“The next Buddha is community”
– Thich Nhat Hahn
I was first exposed to meditation as a young university student in Montreal. A friend invited me to a meeting in the basement of the Student Union building on McTavish. For thirty excruciating minutes, I squirmed in my chair while a dozen or so other attendees sat with their eyes closed, seemingly quite peaceful.
“The world won’t be changed by people who can’t see it,” I told a friend afterwards. I thought that was a real zinger. Then I got drunk at the bar upstairs and barfed on my shoes. Exemplar!
What are we doing when we take up meditation?
My view on this has changed since those early days. The world is riven with strife and inequity. Intentional practice, and this includes meditation, is one of the solutions. I’d argue that despite its passive optics, meditation is actually a kind of activism, one that, right now, is sweeping the culture. If you’re reading this, you are part of that movement, a movement of sanity and empowerment and increased mental health transparency. It is also a movement of caring for others.
These practices change our internal conditions so we can better address our external conditions. Ask my wife who the prime beneficiary of my meditation practice is. Sitting helps both of us show up to our work and our marriage; it’s an infusion of clarity and understanding into our otherwise crazy days.
This gets amplified when people sit in community, because all of a sudden all this normalization happens. You mean it’s okay to have a hard time in life, to seek support, to share our struggles and our breakthroughs? Yes. Being human takes practice. I’m not sure anyone gets to be born and just coast.
Why “democratization”? Because good instruction is becoming more accessible. Because there are fewer barriers to finding and creating dependable support structures. Because there’s a practice for each of us, and we’re the ones who get to choose and direct it.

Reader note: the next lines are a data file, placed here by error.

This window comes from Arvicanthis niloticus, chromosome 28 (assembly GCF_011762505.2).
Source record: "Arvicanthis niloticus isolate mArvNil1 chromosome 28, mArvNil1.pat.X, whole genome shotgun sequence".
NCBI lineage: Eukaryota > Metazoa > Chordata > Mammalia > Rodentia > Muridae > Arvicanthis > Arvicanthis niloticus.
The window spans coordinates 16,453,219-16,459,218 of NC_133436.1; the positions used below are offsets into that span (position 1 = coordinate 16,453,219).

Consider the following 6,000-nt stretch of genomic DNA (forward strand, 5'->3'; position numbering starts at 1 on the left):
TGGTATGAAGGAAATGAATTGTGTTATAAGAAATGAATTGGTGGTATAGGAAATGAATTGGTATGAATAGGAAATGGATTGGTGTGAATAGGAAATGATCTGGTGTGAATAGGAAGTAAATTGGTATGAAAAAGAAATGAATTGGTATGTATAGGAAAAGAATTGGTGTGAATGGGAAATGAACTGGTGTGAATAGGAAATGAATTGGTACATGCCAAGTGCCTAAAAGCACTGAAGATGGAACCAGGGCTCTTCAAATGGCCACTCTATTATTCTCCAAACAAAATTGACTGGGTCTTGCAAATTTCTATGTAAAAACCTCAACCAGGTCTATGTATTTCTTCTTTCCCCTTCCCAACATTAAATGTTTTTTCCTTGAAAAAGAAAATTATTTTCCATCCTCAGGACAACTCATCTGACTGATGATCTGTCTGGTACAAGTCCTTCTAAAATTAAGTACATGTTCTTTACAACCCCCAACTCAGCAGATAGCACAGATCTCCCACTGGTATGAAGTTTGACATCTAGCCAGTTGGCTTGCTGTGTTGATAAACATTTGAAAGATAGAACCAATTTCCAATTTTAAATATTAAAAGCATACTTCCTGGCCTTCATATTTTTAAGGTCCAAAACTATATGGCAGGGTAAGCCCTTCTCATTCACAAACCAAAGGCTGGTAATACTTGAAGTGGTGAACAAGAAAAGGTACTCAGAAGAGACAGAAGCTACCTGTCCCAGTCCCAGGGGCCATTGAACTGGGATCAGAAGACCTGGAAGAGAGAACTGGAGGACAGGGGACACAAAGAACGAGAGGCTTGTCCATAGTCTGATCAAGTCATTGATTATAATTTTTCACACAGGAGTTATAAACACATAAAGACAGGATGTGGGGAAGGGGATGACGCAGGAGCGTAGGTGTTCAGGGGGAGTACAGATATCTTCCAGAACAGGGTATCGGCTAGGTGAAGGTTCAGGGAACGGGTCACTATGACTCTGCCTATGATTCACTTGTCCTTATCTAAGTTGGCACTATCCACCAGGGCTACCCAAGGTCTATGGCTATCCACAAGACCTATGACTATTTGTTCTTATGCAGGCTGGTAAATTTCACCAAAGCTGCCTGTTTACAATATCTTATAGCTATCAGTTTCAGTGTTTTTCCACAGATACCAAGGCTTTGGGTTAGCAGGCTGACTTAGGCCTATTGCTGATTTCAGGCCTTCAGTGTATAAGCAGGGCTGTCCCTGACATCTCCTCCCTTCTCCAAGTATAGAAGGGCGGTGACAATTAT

This doesn’t need to look like formal sitting meditation, and for many it won’t. Talking and sharing about mental health – with friends, with community – is itself a deeply helpful practice. So is talking and sharing about the range of other practices out there, including what’s worked for us and what hasn’t. This happens from the bottom up, not the top down.
I happen to think this ethic of empowerment and accessibility and community support can and should extend to teaching itself. We need more guides; informed amateurs can help.
So. Close your eyes, and watch your breath. Talk to someone about your experience, and listen to them talk about their own. If you feel inspired, you can even start your own local practice group with a few friends (or maybe a few grandmothers — see below).
This is how sanity becomes a social movement.
Pass it on.
What I’ve Been Reading:
When Zimbabwe couldn’t support the mental health needs of its citizens, they empowered 400 grandmothers to step up – check out this article on the democratizing of mental health in Africa. Also see this Economist piece, about how counselling by amateurs costs little and can make a real impact.